“Do not buy the rabbits! Do not buy the chickens!”
Just about this time of year, when baby animals are born and images of fluffy white bunnies mark the onset of Easter, East Hampton resident Pat Lillis gets extra upset.
“I know, ‘they’re sooo cute,”’ Lillis mocked with a strained, high-pitched inflection. “But, who’s going to take care of them?”
If you’ve ever met Lillis, then you know this dialogue, written as it is, does little to capture the full spectrum of her husky, Irish, curse-word-ridden speech. And it does nothing to convey the passion she has for this issue.
Wearing Ugg boots, ripped cargo shorts and a t-shirt with the phrase “Defend human rights today, prevent tragedy tomorrow” — a year-round look for the 61-year-old — Lillis tended to the animals in her home as she railed against a segment of the population she has many issues with: “animal lovers.”
“There’s a reason why these cats are here,” she continued, referring to the posse of felines lounging in her kitchen. “It’s because people ‘fell in love’ with them.”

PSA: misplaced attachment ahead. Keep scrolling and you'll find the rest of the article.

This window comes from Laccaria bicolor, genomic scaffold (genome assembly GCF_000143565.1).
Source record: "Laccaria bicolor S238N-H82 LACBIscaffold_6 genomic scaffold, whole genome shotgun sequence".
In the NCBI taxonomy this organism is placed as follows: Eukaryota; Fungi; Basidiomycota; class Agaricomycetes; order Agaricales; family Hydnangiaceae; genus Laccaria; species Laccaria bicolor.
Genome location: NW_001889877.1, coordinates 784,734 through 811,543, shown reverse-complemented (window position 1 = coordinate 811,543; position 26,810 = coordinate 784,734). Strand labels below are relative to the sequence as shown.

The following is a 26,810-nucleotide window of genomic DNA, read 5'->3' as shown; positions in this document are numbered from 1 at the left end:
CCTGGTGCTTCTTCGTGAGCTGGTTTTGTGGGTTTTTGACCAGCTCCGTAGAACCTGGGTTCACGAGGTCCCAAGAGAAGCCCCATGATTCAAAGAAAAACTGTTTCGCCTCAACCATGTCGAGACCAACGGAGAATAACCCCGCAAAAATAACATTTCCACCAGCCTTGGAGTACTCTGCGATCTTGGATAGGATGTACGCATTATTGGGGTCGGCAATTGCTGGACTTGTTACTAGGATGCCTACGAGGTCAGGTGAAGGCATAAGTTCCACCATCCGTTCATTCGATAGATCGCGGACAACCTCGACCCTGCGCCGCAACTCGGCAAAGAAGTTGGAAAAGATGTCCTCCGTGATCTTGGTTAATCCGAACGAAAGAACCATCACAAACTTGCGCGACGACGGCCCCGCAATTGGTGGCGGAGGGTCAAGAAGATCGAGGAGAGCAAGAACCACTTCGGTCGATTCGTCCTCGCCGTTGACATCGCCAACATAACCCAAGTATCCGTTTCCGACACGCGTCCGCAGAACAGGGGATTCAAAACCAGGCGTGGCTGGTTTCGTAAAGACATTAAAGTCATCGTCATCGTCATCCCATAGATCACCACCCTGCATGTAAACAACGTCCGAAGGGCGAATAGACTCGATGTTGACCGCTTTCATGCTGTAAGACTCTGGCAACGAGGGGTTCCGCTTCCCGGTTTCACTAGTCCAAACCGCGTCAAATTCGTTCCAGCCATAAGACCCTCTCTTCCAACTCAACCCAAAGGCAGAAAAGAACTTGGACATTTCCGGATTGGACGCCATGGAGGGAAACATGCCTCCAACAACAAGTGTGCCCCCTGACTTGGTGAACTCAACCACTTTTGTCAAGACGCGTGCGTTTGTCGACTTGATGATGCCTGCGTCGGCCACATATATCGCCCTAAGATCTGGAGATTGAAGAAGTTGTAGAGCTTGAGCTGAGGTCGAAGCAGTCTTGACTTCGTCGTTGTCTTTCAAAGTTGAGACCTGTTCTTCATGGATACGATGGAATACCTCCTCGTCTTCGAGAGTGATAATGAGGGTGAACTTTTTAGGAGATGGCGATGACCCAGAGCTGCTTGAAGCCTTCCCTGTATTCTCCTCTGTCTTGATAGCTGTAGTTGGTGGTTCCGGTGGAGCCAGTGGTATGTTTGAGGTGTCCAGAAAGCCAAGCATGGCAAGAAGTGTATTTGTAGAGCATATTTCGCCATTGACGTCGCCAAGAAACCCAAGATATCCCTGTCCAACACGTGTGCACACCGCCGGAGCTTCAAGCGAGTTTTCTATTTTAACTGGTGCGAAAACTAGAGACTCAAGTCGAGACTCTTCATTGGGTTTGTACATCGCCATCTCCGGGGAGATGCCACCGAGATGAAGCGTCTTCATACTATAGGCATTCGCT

Twelve years ago, Lillis founded a non-profit organization called Elsa’s Ark, which raises funds to care for injured or abandoned animals. The organization is run out of her home in Springs, and can best be described by a hand-made sign she has hung on a bulletin board in her garage: Only one question allowed, how can I help?
“I had another one, but it fell down and the cats pissed on it,” she explained.
Lillis herself has cared for rabbits and chickens over the years, and is now caring for precisely two dogs, 15 chickens and nearly three-dozen cats, only one of which — Houdini, whom she described as “a thug” — is her own.
Lillis goes through roughly 574 cans of cat food a week. She counted.